Columbus, Ohio — On the Feast of Saint Catherine of Siena, the 14th-century saint who since 1970 has been known as a doctor of the Church, I was surrounded by Dominican friars, priests who have dedicated their lives to God, praising God for the gift of her. Remembering her, we sang: “No earthly pleasure, bodily adornment, nor fleshly beauty, satisfied your longing; every enticement to a life unholy, always avoiding.”
One of the remarkably things about Catherine, which may be lost on many, is that she wasn’t a religious sister. She was a laywoman who found that the fullness of joy in this life comes in realizing that freedom is seeing your life as a gift from God to give back to Him, every day of your life. Freedom is in obedience to God’s will. And it brought her joy, even in suffering. Humble perseverance was her way, encouraging people of all states of life — and even a pope.
The friars let me into a little window into their lives, as they prayed vespers in their priory chapel, as they always do, just yards from Saint Patrick’s parish church, where there is a shrine to Saint Margaret of Castello, a newly canonized saint. She was born blind in the late 13th century, with a severe spinal curvature. Her noble parents were horrified by her disabilities and believed it would have been better had she had never been born. (How many people today think this about themselves? It has to be one of the cruelest lies we can inflict on another’s heart and mind.)
Margaret spent years of her childhood locked away, so she could not be seen. For the first six, she was sent to live with the servants, but after that she was locked alone in a cell near the house chapel. Being near the most sacred part of the house made a contemplative out of her. But there’s particularly brutal scene in a tapestry beside a relic from her heart at Saint Patrick’s, where you see a riderless horse between her two parents. Around the age of 16, they took Margaret to a shrine, hoping for a miraculous healing. When it didn’t come, they abandoned her. She became a beggar, but some locals filled with a spirit of charity took her in. Ultimately, she would challenge those who considered themselves holy and draw others into her joy as she served the outcast, having experienced the worst of our throwaway tendencies, cast aside by her own mother and father, whom she forgave.
My time at Saint Patrick’s coincided with some online discussion of an article that appeared in the Washington Post and elsewhere. Headlined “Barring women as leaders in church may be bad for their health, new study finds,” it began: “Going to church is generally touted as good for the soul. But there is also evidence church attendance can be good for your health — unless, that is, you are a woman at a church that bars women from preaching or other leadership roles.” The study it refers to is “When Religion Hurts: Structural Sexism and Health in Religious Denominations.” A critique of it published by the Institute for Family Studies points out what should be common sense, though, and common ground: “Every effort ought to be made for women to thrive.”
For men and women alike. During these pandemic times, it’s infuriating to hear the claim that religion is unhealthy. Religion is essential for women and men alike. And I have no need to be a priest to be nourished by the Catholic Church, despite all the imperfections — and sin and scandal — humans cause in it, because Christianity isn’t sin and scandal and mistakes and missed opportunities. It’s Jesus Christ. He is what the sacraments are about. He’s why virtual isn’t enough. He’s why the woman wearing the “Faith not religion” T-shirt on the plane ride here doesn’t know the riches she’s missing.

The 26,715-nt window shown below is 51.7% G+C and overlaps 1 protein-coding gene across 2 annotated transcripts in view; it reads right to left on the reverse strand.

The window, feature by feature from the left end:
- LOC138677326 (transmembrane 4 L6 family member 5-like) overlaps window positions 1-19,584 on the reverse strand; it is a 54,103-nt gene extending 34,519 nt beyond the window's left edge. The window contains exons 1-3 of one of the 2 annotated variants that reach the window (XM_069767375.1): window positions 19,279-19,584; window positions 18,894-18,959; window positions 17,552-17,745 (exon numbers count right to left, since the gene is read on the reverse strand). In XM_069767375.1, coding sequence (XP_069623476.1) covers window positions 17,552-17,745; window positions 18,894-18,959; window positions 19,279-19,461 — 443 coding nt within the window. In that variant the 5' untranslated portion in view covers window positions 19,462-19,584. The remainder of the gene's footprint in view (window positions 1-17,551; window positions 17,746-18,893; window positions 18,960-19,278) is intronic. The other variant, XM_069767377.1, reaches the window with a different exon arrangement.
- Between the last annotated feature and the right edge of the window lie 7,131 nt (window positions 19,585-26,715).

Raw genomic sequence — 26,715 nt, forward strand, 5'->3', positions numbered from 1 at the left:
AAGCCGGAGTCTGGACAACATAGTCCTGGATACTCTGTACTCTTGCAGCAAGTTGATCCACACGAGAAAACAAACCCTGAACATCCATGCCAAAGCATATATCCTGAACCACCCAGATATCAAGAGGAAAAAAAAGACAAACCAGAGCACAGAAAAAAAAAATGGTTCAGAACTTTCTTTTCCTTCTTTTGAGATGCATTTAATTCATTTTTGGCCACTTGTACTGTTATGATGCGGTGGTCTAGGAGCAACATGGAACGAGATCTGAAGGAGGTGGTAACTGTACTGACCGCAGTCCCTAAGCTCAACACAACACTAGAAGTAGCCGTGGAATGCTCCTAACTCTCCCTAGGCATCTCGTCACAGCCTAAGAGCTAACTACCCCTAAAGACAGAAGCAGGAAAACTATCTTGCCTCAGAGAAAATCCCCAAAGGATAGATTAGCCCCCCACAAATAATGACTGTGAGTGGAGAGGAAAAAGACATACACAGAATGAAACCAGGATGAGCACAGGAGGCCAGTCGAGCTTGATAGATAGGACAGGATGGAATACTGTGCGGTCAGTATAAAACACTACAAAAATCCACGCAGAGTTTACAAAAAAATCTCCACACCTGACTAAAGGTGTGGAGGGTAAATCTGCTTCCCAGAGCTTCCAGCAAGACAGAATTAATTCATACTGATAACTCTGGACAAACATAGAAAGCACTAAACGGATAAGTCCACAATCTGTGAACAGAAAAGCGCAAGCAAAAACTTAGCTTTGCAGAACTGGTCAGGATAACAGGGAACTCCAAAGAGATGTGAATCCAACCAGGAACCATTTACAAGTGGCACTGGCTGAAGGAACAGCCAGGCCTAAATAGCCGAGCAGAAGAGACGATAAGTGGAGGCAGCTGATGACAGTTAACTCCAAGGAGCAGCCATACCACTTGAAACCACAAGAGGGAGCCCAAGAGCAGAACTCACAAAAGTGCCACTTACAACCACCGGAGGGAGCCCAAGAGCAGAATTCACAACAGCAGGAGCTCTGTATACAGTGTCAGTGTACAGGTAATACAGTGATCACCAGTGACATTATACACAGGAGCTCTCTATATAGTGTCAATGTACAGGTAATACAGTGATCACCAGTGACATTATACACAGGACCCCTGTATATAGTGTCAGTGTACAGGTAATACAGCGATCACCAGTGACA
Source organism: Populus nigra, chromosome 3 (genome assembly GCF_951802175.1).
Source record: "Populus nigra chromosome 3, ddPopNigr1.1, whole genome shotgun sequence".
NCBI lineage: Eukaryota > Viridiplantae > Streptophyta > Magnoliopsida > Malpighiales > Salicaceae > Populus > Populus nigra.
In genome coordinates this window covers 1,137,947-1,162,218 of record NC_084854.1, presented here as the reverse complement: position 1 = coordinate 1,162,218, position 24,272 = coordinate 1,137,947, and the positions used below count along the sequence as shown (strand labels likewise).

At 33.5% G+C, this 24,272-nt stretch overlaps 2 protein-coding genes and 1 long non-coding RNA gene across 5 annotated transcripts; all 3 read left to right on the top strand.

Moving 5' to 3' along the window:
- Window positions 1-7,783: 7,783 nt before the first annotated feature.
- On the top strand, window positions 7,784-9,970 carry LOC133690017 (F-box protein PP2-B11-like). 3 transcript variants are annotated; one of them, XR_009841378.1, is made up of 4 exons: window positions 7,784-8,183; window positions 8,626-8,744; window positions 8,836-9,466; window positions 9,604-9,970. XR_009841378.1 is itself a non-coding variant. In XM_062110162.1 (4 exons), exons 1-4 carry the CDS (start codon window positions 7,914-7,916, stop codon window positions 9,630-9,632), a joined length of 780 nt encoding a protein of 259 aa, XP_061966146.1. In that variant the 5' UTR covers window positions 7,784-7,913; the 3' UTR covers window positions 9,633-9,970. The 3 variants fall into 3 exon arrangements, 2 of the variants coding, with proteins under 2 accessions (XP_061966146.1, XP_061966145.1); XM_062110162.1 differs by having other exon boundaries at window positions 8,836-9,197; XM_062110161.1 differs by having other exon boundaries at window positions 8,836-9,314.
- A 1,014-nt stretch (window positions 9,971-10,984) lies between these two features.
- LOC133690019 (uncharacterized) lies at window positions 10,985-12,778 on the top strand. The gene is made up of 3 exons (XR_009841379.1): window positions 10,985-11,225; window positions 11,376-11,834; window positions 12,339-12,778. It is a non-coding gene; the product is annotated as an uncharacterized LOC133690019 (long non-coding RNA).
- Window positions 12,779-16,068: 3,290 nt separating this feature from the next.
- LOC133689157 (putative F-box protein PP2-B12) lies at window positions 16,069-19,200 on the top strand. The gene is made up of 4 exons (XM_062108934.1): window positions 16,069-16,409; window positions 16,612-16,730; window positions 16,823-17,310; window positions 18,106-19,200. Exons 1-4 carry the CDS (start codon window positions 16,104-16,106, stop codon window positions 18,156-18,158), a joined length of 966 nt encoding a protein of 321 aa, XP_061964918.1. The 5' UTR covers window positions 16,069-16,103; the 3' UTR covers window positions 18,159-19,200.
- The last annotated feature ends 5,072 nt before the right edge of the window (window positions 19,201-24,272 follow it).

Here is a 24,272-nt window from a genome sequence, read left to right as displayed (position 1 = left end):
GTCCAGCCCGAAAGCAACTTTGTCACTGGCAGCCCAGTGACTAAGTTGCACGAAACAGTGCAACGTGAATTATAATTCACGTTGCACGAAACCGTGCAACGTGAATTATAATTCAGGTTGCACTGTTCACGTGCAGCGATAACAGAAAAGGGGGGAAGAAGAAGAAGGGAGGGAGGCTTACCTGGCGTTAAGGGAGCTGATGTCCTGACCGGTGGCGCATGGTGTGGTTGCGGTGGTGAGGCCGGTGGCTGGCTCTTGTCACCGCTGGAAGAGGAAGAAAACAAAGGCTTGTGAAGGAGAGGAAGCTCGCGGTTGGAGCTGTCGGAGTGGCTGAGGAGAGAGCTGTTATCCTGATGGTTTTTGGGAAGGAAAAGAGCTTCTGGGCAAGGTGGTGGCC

What I’m struck by in my near half-century of lived Catholicism is how the Church exalts women. Among many others, there was that message issued by Paul VI at the end of the Second Vatican Council, and reissued by Pope Benedict XVI, to all the women of the world: “At this moment when the human race is undergoing so deep a transformation, women impregnated with the spirit of the Gospel can do so much to aid mankind in not falling. . . . Women of the entire universe, whether Christian or nonbelieving, you to whom life is entrusted at this grave moment in history, it is for you to save the peace of the world.”
Now you could tell me that’s too much pressure, but it may just be the healthiest thing ever said about women. It’s a challenge to both women and men, to live with an appreciation that we need one another and our gifts.
There are women in the Church who leave men of tremendous scholarship speechless, longing for the conviction and passion of faith that you find in very different women such as Catherine and Margaret. Elizabeth of the Trinity, also comes to mind. The list goes on. That a woman can’t be a priest is not an impediment to sanctity — or to health, for goodness’ sake. Look to women like Catherine and Margaret, and see the boundless possibilities for a woman’s life in the Church. They are two laywoman who continue to lead today. And they are far from alone in what we call the communion of the saints, or cloud of witnesses. Maybe we religious believers should just get with actually living faith? That might just be a Godsend for those who have been made to feel like unwanted burdens.
This column is based on one available through Andrews McMeel Universal’s Newspaper Enterprise Association.